CASE STUDY: Using Twitter to report the recent Taser case in Columbia

On March 18, around 5:30 p.m., a man was shot with a Taser on Ninth Street in Columbia. Here’s the lede from the Columbia Missourian report:

Police shocked a man with a Taser after he reportedly assaulted a Columbia police officer during an incident at Lakota Coffee Co. on Ninth Street on Thursday afternoon.

Unfortunately, the Missourian didn’t get this story posted until 6:39 p.m. March 19 — a full 24 hours after the news happened. The Columbia Tribune didn’t do that much better in its report — the first story the Trib published came at 12:51 p.m. March 19. It was later updated at 1:41 p.m.

So why does it take the Trib 18 hours to turn a significant crime story? And why does it take the Missourian even longer? Easy: Both pieces are one-source stories from the spokeswoman at the Columbia Police Department.

Full disclosure: I am the opinion editor at the Missourian, but I’m currently home on paternity leave with my second child. I’m pretty disconnected from the newsroom right now, though I’m still getting my usual load of news releases and inter-office memos via e-mail (i.e. I’m still on the listserv). I did not get in touch with the Missourian about this story or for this blog post.

I first learned of the story through Twitter when I saw this tweet:

He wasn’t the only witness either:

She saw it, too:

Clearly, there were witnesses, but none appeared in either story. That’s a shame, because Tasers are a controversial issue within the Columbia community and has been for a while. One group of activists is completely opposed to Tasers, saying they’re too dangerous and can cause accidental deaths. The other side sees it as a useful, justified and necessary law-enforcement tool. To both sides, this is news: It’s either another example of an unneccessary use of force, or it’s a good example of the dangers police officers face and a textbook argument for why we should be equipping them with the best tools for the job.

Whichever way you lean, it’s news. So why wait to report it? Why not report what you know as you know it, like she did:

And as for this one-source thing — why? Witnesses are clearly willing to talk about it:

Plus, news spreads quickly over social media (check out all the retweets):

Here’s how I would have done it if I wasn’t up to my elbows in diapers:

1. Report what you know as you know it: Confirm someone was shot with a Taser. Publish that. Then, start contacting witnesses. Get to the scene ASAP and start asking questions. Start making contacts on Twitter and Facebook — ask them to call the office or to let you DM them your cell number.

2. Continue publishing facts as you can confirm. If a witness saw a police officer get punched, put it in with attribution. You don’t have to wait for the official spokeswoman comment if you have an eye witness. But do be careful with the language — don’t make anyone guilty or a victim, just report the facts. Let the reader decide.

3. When the official spokeswoman is ready to tell the official side, add it to the story. And while you have her ear, ask her to corroborate your witness statements. If the stories differ, be transparent about it.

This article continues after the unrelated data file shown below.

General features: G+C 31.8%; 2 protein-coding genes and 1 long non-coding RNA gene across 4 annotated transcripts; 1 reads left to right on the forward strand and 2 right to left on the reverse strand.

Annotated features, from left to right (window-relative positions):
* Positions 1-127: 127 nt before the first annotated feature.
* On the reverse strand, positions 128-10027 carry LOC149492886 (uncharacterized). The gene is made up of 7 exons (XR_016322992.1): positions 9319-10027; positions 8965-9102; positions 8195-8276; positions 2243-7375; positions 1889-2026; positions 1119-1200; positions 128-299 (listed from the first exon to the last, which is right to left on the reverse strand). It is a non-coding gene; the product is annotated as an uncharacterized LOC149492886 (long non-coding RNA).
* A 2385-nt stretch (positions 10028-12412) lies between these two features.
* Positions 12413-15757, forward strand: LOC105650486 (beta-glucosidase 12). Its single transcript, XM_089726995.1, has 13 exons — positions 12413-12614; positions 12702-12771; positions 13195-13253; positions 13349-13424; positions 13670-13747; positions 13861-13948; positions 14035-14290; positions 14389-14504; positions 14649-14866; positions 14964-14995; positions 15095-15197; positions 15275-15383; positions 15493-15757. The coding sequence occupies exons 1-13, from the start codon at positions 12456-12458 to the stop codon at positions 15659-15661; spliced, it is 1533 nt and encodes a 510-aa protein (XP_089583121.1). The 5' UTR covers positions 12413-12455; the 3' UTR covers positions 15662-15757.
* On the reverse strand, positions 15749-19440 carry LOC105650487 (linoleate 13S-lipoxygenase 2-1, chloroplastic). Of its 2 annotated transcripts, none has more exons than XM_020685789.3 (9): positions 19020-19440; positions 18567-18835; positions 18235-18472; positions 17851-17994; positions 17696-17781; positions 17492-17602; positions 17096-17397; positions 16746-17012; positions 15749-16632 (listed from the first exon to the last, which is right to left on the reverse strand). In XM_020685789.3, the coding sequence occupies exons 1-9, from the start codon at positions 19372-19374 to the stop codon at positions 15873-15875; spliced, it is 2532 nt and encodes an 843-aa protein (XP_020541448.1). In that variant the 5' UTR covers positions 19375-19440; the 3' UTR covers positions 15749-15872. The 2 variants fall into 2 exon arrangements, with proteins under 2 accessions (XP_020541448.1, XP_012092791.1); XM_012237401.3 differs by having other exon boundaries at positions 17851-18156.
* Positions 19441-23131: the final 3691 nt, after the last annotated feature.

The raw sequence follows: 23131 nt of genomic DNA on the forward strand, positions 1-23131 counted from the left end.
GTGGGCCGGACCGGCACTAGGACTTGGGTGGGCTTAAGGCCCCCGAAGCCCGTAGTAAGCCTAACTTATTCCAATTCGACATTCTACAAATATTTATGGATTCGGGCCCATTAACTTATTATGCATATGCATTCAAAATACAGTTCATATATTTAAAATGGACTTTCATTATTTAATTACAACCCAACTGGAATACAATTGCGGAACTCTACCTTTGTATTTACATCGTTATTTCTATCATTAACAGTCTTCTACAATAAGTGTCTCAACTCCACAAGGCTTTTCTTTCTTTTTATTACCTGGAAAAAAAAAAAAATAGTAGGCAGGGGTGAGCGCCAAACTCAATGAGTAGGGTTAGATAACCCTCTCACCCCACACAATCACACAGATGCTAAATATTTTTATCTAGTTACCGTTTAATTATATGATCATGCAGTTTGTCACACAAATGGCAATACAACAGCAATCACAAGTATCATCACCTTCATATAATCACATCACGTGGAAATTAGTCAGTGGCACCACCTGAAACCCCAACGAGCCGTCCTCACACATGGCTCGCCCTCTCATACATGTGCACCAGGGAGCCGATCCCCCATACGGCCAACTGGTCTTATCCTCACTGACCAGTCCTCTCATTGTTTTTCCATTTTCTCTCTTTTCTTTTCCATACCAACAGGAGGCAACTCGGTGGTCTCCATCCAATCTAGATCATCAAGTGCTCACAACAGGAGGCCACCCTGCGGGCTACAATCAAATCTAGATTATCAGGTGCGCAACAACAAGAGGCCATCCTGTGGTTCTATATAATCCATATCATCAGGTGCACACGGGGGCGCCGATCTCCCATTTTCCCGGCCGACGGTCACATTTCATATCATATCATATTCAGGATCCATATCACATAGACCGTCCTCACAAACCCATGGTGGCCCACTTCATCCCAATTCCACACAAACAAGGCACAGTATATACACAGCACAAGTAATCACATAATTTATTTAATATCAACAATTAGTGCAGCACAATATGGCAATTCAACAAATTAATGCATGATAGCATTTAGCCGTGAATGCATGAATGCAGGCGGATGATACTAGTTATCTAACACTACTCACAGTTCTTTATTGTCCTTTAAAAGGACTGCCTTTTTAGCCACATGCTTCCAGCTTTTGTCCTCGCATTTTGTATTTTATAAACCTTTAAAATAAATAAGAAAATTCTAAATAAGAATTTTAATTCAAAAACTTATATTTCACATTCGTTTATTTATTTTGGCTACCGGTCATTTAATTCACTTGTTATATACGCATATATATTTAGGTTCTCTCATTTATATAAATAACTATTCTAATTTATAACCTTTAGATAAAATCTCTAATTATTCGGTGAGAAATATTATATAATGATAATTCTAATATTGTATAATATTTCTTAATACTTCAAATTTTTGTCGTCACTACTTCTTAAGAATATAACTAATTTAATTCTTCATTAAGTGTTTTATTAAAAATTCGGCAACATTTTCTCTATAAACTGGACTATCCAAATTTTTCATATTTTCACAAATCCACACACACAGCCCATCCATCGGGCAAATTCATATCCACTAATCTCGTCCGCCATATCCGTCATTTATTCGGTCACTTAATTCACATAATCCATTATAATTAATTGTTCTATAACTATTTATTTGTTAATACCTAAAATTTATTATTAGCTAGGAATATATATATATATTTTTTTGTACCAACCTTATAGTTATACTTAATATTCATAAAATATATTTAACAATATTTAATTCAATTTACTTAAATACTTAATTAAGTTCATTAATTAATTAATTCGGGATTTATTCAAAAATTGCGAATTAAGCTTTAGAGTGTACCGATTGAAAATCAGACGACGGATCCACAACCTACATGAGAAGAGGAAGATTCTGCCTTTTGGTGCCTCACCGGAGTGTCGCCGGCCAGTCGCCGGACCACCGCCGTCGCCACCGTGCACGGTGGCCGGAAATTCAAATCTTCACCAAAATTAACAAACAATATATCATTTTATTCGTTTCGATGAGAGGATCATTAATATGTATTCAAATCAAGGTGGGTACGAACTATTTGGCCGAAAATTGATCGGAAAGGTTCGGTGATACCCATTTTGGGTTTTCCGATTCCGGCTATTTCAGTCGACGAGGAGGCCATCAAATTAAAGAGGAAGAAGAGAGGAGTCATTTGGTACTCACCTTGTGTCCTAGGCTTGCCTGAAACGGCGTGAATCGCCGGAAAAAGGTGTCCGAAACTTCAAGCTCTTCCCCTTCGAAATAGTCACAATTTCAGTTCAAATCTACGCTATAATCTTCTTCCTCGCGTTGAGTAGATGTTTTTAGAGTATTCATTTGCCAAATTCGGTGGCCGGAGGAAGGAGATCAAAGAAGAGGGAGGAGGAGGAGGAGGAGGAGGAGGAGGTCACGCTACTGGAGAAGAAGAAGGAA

And most importantly — don’t just put the story on your site and hope people will come find it. Use those same social networks to get the word out that you have the story.


Memo to journalists: Don’t steal stuff off the Internet

Just because something’s on the Internet doesn’t mean it’s free. I tell students this all the time, but the story of a man who posted a photo to Twitter, only to have it used by Sky News, is a good cautionary tale for journalists.

You can read the whole sad tale here courtesy of OJB, but the summary is as follows: Joe Neale had taken a picture of a shooting at Waterloo Station, and posted it on his Twitter account using Twitpic. SkyNews grabbed the pic to use on their Web site, which violates the Twitpic terms of service, which of course means that Mr. Neale is entitled to payment for the use of his picture (and possibly legal recourse if he isn’t paid — or, for that matter, even if he is, because they took it without permission).

The ironic part, of course, is that Rupert Murdoch owns Sky News. Remember how he recently announced he wants all his media properties to start charging for content? Here’s Mr. Neale’s take on this, via the aforementioned OJB:

“I think this story is interesting because it points to the dangers of social media for the citizen journalist. I’m pleased that my picture has achieved good reach but I worry that the cooption of apparently free content from twitter by big media is something that may become endemic and devalue the rights in photography. Rupert Murdoch has announced people will have to pay to access his sites from 2010, meantime he doesn’t seem to mind not paying for material and happily infringes on other people’s work.”

Mr. Neale got paid partly because he started a successful hashtag (hashmob?) to take up his case, using #skypic as a rallying point. Which wraps the whole thing up rather neatly.

But the take-away point for journalists is twofold: don’t assume content posted online is free for you to take; and get permission from users before you steal their stuff. Seems like common sense, but we know common sense ain’t that common.

(Cross-posted from my blog)

I found my true Twitter love:

Oh, Co-Tweet, where have you been all my life?

I’ve been experimenting with Twitter apps for the last several weeks in the hopes of finding one that would help me manage numerous accounts. Here’s what I need in a Twitter client: